Magazine article Diverse Issues in Higher Education

Pennsylvania News Nuggets

Magazine article Diverse Issues in Higher Education

Pennsylvania News Nuggets

Article excerpt

Colleges and universities in the state are reaching out to minorities and women, bringing them into science, technology, engineering and math programs.

Carnegie Mellon University: Carnegie Mellon and six other universities have joined forces with eight historically Black colleges and universities to create the Advancing Robotics Technology for Societal Impact (ARTSI) Alliance in efforts to promote robotics and computer science education for African-American students. ARTSI, funded by a three-year, $2 million grant from the National Science Foundation, will encourage Black students to pursue computer science and robotics, starting as early as elementary school and continuing their support with mentoring programs during students' undergraduate years. African-Americans hold 4.8 percent of 2 million U.S. computer science and information technology jobs, a category the U.S. Bureau of Labor Statistics predicts will be one of the fastest-growing fields in the next decade.

King's College: Luzerne County, where King's College is located, saw the largest percentage increase in Hispanics anywhere in the United States for Hispanic populations larger than 10,000 between July 1, 2007 and July 1, 2008, according to the U.S. Census Bureau. With a growing population to serve, longtime educator Isabel Balsamo decided to start the McGowan Hispanic Outreach Program, which is working with three local high schools to better prepare Latino students for college. The program targets second-semester high school sophomores, who attend weekly after-school sessions and a summer enrichment program on campus, among other activities. Of the 15 who inaugurated the program in spring 2007, eight graduated from high school and went on to college. Two attend King's College, and one received a full scholarship.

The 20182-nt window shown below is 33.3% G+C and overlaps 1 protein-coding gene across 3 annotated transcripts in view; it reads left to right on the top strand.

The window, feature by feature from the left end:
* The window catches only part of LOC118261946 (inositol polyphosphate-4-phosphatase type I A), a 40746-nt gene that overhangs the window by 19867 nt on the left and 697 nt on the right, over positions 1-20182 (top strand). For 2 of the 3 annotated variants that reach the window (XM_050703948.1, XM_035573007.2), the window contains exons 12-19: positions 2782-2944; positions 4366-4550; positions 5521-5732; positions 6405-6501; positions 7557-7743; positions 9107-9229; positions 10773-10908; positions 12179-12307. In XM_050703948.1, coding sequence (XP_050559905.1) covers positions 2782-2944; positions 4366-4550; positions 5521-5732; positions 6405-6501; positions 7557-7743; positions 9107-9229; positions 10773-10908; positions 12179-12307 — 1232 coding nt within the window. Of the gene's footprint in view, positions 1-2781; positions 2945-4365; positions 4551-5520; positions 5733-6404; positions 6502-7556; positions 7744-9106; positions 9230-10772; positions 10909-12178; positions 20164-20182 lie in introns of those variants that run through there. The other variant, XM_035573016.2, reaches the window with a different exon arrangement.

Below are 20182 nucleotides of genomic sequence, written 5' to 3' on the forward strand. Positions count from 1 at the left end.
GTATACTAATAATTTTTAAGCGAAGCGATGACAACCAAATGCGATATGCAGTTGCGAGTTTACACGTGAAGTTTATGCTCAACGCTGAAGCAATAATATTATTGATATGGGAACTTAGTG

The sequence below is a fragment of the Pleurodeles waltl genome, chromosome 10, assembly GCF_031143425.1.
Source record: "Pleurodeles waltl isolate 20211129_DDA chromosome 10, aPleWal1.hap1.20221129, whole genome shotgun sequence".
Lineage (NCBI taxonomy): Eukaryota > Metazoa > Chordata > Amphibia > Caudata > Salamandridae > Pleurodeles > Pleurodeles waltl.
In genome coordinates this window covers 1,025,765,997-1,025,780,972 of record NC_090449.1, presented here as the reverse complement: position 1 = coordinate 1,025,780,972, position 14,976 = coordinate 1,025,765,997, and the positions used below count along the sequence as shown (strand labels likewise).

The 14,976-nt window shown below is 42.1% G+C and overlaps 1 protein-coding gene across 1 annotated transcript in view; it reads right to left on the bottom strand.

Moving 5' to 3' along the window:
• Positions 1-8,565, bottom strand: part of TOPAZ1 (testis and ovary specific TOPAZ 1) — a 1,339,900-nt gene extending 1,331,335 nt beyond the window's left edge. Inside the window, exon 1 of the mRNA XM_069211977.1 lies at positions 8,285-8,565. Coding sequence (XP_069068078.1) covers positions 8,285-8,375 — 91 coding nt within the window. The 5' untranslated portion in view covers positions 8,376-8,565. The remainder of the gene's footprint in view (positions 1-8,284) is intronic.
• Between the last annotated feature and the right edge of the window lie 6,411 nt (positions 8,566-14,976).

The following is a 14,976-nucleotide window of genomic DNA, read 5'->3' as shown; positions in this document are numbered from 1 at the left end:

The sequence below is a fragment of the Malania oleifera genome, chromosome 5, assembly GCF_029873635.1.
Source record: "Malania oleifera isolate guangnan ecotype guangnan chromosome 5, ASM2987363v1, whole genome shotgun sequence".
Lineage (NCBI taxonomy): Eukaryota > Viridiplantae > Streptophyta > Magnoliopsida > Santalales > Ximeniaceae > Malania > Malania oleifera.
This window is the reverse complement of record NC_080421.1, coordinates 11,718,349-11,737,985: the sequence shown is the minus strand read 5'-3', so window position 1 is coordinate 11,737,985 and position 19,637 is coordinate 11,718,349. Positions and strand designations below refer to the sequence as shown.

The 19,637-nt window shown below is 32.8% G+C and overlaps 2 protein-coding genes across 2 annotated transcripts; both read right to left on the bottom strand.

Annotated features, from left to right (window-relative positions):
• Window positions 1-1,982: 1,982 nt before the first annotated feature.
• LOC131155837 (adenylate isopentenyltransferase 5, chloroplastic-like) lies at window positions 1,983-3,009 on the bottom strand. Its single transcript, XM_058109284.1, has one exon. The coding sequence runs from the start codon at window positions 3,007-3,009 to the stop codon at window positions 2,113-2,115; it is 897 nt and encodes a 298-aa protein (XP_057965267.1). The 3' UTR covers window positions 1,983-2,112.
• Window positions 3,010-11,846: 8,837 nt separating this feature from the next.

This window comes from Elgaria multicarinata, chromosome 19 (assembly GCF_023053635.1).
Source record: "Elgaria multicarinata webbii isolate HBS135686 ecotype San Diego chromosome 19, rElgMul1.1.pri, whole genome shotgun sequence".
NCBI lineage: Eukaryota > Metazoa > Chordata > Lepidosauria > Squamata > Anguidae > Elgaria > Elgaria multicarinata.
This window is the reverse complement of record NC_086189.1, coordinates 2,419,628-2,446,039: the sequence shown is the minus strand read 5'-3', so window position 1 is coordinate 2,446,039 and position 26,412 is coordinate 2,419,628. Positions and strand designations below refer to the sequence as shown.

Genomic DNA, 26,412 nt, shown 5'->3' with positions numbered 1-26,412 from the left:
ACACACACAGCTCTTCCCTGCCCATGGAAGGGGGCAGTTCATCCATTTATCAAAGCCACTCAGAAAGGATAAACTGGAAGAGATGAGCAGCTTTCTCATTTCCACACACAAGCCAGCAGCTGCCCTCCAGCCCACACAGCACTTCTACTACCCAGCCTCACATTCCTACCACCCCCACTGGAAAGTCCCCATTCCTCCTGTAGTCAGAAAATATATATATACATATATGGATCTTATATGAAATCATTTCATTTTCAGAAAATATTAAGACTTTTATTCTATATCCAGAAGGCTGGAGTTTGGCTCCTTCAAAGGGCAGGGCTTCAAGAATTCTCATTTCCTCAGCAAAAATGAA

University of Pittsburgh: The university's Swanson School of Engineering aggressively recruits and retains minority, women and economically disadvantaged students for its program. The Office of Diversity within the school runs three programs, including the Pitt Engineering Career Access Program (PECAP) for pre-college and undergraduate students. Students can enroll in PECAP's pre-college program, called INVESTING NOW, as early as eighth grade. Building model dams and designing Web sites are among the hands-on engineering activities students undertake. They also receive tutoring and college-planning advice and take five-week summer session classes at the university. The goal of PECAP's undergraduate program, Pitt EXCEL, is to retain under-represented minority students. …

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